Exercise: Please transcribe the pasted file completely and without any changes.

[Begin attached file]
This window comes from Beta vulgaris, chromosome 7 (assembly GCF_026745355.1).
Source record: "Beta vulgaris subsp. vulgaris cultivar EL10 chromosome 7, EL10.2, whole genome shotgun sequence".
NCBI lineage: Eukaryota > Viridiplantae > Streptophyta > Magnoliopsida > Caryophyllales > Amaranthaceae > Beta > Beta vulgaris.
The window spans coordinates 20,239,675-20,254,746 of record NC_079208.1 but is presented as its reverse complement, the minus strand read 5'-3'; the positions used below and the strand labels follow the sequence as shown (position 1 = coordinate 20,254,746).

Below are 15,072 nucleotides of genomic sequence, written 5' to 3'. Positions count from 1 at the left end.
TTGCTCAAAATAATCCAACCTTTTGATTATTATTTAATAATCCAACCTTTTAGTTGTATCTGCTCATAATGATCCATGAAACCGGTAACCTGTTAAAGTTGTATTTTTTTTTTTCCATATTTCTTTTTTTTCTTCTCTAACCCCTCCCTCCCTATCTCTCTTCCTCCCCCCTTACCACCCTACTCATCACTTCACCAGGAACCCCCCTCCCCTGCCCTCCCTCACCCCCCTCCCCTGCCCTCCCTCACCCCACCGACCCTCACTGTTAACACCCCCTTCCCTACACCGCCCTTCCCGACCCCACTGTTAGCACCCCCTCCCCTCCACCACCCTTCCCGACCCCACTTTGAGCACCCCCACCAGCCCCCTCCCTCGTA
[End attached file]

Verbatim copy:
This window comes from Beta vulgaris, chromosome 7 (assembly GCF_026745355.1).
Source record: "Beta vulgaris subsp. vulgaris cultivar EL10 chromosome 7, EL10.2, whole genome shotgun sequence".
NCBI lineage: Eukaryota > Viridiplantae > Streptophyta > Magnoliopsida > Caryophyllales > Amaranthaceae > Beta > Beta vulgaris.
The window spans coordinates 20,239,675-20,254,746 of record NC_079208.1 but is presented as its reverse complement, the minus strand read 5'-3'; the positions used below and the strand labels follow the sequence as shown (position 1 = coordinate 20,254,746).

Below are 15,072 nucleotides of genomic sequence, written 5' to 3'. Positions count from 1 at the left end.
TTGCTCAAAATAATCCAACCTTTTGATTATTATTTAATAATCCAACCTTTTAGTTGTATCTGCTCATAATGATCCATGAAACCGGTAACCTGTTAAAGTTGTATTTTTTTTTTTCCATATTTCTTTTTTTTCTTCTCTAACCCCTCCCTCCCTATCTCTCTTCCTCCCCCCTTACCACCCTACTCATCACTTCACCAGGAACCCCCCTCCCCTGCCCTCCCTCACCCCCCTCCCCTGCCCTCCCTCACCCCACCGACCCTCACTGTTAACACCCCCTTCCCTACACCGCCCTTCCCGACCCCACTGTTAGCACCCCCTCCCCTCCACCACCCTTCCCGACCCCACTTTGAGCACCCCCACCAGCCCCCTCCCTCGTA